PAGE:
If you think back on the many occasions when you’ve heard this phrase, or for that matter used it yourself – how many times has it been a good idea to give it a try yourself first? Trying something implies that there is the potential to try again if the first attempt fails, or where it is possible to get professional help to get something done after trying once it becomes clear that it isn’t something that can be done “on your own”.
There are some occasions where trying is certainly a valid option. You can try to cook your dinner and if it fails you can still order a pizza. But trying to fix the breaks on your car might not be such a good idea if you don’t exactly know what you are doing.
When it comes to running your business it is in most cases not such a good idea to rely on trying. This is probably one of the reasons why you have job interviews and do your due diligence when you hire someone to work for your company. You want to be sure that the person you are hiring is qualified and experienced enough to get the job done properly.
So how come there are so many people willing to take on the risks involved in engaging external “influencers” on their own without any previous idea of how to get things done?
I am not saying that getting analyst relations wrong is going to threaten your life or the very existence of your company, but it is certainly an important part of building your brand and shaping the perception of your company in the market. So you should better be sure how to get things right.
As in most cases involving interpersonal relationships it is the first impression that counts the most. You probably would not consider sending a junior inexperienced sales rep to an important client. So how come you are willing to approach the handful of relevant analysts for your technology niche without making 100% sure that you understand how the game is played?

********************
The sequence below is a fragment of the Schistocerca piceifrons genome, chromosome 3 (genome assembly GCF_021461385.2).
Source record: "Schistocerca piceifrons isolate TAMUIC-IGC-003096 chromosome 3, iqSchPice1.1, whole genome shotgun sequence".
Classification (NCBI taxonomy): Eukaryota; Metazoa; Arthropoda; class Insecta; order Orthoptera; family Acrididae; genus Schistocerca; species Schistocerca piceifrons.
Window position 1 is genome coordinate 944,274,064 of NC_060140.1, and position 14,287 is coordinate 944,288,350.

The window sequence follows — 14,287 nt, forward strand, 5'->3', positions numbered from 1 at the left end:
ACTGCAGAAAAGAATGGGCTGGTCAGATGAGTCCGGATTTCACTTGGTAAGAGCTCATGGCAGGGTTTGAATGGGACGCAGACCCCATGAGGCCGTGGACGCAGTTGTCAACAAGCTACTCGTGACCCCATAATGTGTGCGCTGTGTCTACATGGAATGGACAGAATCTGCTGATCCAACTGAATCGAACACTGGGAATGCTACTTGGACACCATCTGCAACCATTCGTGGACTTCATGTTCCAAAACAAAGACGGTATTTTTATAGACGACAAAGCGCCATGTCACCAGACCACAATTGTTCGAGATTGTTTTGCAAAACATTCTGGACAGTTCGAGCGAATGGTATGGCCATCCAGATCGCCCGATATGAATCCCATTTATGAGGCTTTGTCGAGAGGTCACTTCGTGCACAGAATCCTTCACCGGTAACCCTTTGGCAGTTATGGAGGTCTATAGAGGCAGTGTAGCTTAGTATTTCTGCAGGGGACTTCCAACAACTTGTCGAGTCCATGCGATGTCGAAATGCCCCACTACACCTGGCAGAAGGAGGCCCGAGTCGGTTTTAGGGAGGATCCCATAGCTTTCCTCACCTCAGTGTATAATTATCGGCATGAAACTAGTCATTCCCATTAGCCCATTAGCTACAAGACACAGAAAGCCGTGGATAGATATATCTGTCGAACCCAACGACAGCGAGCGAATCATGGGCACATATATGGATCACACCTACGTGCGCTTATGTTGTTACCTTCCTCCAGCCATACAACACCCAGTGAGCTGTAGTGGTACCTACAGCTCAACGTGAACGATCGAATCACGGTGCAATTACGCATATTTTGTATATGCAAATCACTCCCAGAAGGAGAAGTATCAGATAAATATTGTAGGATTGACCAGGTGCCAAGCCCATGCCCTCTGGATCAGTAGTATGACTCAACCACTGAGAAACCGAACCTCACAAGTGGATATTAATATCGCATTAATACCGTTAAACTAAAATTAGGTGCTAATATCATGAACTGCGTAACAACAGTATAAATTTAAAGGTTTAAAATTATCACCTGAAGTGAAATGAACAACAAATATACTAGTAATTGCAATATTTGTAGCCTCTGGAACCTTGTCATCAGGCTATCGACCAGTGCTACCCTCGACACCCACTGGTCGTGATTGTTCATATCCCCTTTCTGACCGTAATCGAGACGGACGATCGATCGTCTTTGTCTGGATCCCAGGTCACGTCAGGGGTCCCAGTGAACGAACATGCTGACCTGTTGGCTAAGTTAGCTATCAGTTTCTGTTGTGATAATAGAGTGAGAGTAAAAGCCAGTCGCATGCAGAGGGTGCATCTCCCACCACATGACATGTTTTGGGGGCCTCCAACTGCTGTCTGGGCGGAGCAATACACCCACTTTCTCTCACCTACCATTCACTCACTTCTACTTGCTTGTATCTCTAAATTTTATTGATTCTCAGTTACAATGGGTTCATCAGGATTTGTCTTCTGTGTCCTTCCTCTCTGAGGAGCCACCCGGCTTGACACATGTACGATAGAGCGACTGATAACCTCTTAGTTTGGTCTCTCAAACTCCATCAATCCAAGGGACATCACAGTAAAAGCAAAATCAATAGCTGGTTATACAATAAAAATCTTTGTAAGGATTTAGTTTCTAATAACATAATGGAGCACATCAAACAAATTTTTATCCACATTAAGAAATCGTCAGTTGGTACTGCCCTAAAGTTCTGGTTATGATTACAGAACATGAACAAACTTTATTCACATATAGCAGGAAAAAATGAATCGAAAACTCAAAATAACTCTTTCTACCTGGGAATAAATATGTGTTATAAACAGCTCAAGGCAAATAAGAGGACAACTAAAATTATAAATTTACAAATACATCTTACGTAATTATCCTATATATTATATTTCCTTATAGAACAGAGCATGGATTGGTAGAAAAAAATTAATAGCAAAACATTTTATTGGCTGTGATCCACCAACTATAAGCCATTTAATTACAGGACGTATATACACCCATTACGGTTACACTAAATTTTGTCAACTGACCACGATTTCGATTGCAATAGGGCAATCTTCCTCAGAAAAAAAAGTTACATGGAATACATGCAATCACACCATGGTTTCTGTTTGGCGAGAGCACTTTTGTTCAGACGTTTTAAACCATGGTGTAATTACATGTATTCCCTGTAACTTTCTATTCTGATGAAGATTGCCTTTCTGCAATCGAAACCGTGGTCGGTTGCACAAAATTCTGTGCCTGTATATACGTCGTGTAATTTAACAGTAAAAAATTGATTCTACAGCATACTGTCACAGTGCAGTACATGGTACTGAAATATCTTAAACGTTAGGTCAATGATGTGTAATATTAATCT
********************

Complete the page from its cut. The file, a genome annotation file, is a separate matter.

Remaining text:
I have listened in, and helped prepare dozens of vendor presentations and analyst meetings. It is fair to say that the range of professionalism I have seen varies greatly. Chances are that the analyst you are talking to is covering a large number of vendors and has listened to a huge number of companies trying to “sell” the superiority of their solution. Part of that sales process is also the level of professionalism you are showing in the way you engage with the analyst community.
So if you are willing to compete with your competition in the field of analyst relations, make sure that you are well prepared and have all the tools at hand to win the game. Trying to get it right will not be enough when you are competing on a global level and when messing things up might mean that you won’t get a second chance to fix things.
When asked about analysts and analyst relations the reaction of technology vendors seems to be divided into two main groups. Those that believe that analyst relations is something a vendor is supposed to work on and those that believe that analysts are an external force – some kind of godlike alien species – that works in a complete vacuum and that will sometime in the future knock on their door to take them to a better planet (or alternatively blast them to hell by putting them in the bottom left corner of a market study).
My favorite quote from the second group – one which is actually a more common example of mindset than you would believe – is the following:
“Dear XXX, we currently do not have any budget for this kind of things. At the moment we do not care too much about analysts, once they can’t ignore us they will write about us anyway. And influencing analysts is fooling yourself. Better to have clear results they can’t deny, right?”
Now obviously this vendor is a strong believer in what in economics is called a “perfect market”. This perfect market implies a 100% availability of all information for all market participants at all times. It also implies that there is no effort associated with gathering information and making sense of it. In reality however it is quite unlikely that an analyst will be able to find, interpret and analyze all the vendors and information that is available at any given time. So providing information for (or withholding it from) an analyst is a kind of influence that is quite real.